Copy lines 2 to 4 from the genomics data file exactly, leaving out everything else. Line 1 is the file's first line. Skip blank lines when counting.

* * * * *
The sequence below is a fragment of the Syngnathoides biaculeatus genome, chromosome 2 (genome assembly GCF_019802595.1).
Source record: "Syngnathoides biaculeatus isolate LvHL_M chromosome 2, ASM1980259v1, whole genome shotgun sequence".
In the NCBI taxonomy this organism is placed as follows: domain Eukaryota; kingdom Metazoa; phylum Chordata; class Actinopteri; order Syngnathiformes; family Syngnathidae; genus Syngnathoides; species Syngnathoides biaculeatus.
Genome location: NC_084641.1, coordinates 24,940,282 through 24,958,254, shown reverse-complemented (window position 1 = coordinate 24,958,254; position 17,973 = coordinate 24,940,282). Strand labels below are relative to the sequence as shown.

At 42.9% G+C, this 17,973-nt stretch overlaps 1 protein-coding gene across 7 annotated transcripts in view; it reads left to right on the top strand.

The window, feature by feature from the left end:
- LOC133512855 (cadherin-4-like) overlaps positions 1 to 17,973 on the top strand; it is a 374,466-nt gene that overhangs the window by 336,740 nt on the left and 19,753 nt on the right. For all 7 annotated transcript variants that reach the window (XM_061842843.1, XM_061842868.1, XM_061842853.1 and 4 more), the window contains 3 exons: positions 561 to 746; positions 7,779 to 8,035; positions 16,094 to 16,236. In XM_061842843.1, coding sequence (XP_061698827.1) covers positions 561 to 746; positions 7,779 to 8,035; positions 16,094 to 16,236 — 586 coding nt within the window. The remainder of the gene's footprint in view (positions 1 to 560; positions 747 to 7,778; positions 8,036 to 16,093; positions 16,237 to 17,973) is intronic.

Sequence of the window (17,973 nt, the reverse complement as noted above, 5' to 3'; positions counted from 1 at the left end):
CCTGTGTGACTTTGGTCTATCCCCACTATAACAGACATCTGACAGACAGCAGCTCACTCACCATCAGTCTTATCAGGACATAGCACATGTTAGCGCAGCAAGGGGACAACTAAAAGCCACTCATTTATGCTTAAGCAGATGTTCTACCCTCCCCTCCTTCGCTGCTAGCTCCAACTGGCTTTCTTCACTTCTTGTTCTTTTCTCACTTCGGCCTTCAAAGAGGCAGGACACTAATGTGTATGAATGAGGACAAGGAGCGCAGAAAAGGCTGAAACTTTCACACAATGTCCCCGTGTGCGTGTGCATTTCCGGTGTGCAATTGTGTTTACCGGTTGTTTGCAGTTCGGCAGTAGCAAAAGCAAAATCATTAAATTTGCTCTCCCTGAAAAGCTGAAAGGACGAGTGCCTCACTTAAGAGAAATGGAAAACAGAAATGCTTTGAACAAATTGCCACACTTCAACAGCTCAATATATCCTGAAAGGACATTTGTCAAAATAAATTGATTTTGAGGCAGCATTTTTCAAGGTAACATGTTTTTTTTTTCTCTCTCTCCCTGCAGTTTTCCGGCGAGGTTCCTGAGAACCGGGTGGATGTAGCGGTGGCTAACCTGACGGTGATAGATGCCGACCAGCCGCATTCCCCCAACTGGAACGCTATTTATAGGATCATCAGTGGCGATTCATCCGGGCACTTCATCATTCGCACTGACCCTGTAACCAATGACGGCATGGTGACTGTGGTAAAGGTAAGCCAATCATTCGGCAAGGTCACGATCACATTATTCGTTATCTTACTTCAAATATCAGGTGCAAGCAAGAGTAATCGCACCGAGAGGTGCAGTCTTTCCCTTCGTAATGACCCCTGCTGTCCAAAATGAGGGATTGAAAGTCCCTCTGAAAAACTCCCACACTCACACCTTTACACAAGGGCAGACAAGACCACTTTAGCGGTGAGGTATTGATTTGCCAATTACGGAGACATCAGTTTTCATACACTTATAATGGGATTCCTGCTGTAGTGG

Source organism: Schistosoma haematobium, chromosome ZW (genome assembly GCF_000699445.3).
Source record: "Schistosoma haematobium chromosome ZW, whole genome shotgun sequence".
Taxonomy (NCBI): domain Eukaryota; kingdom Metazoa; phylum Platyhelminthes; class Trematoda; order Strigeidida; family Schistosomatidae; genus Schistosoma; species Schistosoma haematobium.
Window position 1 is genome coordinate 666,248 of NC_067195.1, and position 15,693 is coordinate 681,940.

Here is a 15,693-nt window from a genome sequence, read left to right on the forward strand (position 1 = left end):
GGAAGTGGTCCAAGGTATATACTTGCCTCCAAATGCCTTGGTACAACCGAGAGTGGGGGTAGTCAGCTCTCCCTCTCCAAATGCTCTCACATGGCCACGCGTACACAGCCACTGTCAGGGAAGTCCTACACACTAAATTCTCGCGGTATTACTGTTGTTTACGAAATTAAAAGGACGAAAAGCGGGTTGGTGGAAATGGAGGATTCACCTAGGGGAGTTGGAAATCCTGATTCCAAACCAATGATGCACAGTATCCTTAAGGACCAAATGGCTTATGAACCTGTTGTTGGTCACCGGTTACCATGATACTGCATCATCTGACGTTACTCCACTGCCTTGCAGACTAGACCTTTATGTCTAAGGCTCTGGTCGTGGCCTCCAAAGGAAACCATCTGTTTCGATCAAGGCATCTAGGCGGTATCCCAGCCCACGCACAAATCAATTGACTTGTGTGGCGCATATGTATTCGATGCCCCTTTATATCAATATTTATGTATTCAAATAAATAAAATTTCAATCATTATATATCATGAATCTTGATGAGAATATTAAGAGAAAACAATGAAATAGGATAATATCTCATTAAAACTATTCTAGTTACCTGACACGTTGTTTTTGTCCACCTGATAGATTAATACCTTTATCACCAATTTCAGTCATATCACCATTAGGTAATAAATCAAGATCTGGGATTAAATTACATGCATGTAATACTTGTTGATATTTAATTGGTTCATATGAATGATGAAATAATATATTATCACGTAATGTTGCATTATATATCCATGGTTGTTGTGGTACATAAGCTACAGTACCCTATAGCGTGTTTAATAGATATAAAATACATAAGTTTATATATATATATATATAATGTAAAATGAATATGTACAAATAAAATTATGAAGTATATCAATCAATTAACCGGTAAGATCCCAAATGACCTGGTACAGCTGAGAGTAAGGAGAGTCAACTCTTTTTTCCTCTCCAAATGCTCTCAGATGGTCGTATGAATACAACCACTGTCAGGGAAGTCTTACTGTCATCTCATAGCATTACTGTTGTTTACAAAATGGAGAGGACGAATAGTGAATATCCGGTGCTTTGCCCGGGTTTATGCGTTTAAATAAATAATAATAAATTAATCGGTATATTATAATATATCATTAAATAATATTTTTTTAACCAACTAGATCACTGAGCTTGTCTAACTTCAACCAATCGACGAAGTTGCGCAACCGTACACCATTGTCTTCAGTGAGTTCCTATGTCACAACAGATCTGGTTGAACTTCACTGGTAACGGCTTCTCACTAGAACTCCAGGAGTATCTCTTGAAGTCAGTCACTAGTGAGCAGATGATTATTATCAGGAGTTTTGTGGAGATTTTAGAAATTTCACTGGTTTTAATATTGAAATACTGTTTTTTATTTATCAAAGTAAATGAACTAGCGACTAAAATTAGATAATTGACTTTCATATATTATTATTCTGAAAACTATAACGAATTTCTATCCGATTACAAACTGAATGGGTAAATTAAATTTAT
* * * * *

Source record: "Syngnathoides biaculeatus isolate LvHL_M chromosome 2, ASM1980259v1, whole genome shotgun sequence".
In the NCBI taxonomy this organism is placed as follows: domain Eukaryota; kingdom Metazoa; phylum Chordata; class Actinopteri; order Syngnathiformes; family Syngnathidae; genus Syngnathoides; species Syngnathoides biaculeatus.
Genome location: NC_084641.1, coordinates 24,940,282 through 24,958,254, shown reverse-complemented (window position 1 = coordinate 24,958,254; position 17,973 = coordinate 24,940,282). Strand labels below are relative to the sequence as shown.